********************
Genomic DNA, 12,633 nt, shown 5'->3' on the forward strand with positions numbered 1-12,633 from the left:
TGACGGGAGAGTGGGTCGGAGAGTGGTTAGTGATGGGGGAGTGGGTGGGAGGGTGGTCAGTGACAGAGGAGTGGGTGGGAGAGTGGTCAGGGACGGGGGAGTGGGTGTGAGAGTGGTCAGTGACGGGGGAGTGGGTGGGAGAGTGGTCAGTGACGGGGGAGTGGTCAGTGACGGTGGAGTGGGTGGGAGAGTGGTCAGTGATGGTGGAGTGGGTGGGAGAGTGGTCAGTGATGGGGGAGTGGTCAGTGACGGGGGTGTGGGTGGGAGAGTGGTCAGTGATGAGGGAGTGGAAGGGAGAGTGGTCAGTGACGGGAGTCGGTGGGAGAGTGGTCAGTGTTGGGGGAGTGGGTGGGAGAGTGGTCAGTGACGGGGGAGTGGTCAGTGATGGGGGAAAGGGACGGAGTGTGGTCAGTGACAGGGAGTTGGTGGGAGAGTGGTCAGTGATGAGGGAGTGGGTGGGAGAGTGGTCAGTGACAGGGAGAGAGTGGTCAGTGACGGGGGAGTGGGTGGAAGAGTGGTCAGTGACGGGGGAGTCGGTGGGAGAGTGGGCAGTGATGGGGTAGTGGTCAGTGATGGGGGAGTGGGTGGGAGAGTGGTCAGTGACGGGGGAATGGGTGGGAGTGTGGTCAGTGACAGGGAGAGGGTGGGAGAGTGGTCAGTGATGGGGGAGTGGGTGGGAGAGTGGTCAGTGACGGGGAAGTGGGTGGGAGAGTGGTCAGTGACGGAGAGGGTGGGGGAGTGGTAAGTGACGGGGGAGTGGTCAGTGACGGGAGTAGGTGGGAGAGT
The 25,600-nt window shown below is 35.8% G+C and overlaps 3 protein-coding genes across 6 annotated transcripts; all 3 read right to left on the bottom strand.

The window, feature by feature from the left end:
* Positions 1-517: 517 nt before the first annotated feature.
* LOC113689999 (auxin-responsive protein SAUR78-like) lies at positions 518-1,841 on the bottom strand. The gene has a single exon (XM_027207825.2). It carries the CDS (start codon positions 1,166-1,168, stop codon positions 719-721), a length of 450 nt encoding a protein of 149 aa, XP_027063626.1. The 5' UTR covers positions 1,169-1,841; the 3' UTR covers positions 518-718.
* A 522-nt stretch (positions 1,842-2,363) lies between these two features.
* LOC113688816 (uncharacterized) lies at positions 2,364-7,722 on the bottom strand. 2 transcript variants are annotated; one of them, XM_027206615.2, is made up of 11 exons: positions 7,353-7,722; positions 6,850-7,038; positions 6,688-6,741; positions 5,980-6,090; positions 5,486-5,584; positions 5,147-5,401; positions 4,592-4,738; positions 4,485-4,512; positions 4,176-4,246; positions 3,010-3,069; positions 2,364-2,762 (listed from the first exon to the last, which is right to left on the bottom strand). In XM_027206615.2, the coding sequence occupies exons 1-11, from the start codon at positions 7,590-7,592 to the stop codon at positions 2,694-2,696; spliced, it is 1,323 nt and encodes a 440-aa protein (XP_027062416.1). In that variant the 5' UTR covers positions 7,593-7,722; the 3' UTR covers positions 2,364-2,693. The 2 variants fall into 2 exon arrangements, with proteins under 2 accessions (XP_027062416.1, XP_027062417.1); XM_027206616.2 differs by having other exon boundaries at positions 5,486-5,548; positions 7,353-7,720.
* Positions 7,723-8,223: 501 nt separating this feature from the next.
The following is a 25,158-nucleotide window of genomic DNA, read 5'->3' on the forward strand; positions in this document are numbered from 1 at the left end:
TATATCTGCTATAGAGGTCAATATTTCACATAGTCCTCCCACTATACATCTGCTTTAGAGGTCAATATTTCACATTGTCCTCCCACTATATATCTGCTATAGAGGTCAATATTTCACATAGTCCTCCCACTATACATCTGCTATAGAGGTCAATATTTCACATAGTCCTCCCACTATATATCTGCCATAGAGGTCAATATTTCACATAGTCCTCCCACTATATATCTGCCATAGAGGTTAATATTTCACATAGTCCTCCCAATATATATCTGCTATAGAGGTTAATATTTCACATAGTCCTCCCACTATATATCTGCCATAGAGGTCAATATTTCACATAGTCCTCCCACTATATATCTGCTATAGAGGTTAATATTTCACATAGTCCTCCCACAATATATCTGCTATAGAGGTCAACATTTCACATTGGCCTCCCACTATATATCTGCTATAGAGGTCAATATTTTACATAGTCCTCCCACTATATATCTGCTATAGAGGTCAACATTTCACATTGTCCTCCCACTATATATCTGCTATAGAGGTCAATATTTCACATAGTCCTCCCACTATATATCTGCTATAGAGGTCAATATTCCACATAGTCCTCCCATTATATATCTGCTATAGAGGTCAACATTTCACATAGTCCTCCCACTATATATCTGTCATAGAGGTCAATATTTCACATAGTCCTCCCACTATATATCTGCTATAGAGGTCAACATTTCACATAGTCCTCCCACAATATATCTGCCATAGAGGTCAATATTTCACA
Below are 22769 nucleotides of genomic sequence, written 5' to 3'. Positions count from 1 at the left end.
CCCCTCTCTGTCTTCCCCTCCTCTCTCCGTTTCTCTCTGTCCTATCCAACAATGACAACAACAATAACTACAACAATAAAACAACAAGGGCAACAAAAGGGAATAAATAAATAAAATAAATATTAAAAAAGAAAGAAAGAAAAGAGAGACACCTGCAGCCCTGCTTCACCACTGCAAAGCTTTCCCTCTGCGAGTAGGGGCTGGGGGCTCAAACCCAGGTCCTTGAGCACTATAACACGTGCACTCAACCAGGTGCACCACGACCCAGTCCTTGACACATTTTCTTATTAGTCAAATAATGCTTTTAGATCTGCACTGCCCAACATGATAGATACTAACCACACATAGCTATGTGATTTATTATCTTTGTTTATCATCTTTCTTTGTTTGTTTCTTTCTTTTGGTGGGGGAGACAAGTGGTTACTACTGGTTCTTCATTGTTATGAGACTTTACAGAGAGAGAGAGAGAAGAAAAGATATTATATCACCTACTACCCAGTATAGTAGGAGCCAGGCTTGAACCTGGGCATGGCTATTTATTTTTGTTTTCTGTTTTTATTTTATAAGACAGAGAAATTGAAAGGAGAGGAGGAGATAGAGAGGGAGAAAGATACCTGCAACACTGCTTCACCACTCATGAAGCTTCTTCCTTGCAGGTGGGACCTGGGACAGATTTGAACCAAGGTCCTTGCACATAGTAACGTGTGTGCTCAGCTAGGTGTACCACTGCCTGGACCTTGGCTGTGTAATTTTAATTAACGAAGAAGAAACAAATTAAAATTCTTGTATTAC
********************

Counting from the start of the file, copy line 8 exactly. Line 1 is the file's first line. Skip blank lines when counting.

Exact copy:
* LOC113688816 (uncharacterized) lies at positions 2,364-7,722 on the bottom strand. 2 transcript variants are annotated; one of them, XM_027206615.2, is made up of 11 exons: positions 7,353-7,722; positions 6,850-7,038; positions 6,688-6,741; positions 5,980-6,090; positions 5,486-5,584; positions 5,147-5,401; positions 4,592-4,738; positions 4,485-4,512; positions 4,176-4,246; positions 3,010-3,069; positions 2,364-2,762 (listed from the first exon to the last, which is right to left on the bottom strand). In XM_027206615.2, the coding sequence occupies exons 1-11, from the start codon at positions 7,590-7,592 to the stop codon at positions 2,694-2,696; spliced, it is 1,323 nt and encodes a 440-aa protein (XP_027062416.1). In that variant the 5' UTR covers positions 7,593-7,722; the 3' UTR covers positions 2,364-2,693. The 2 variants fall into 2 exon arrangements, with proteins under 2 accessions (XP_027062416.1, XP_027062417.1); XM_027206616.2 differs by having other exon boundaries at positions 5,486-5,548; positions 7,353-7,720.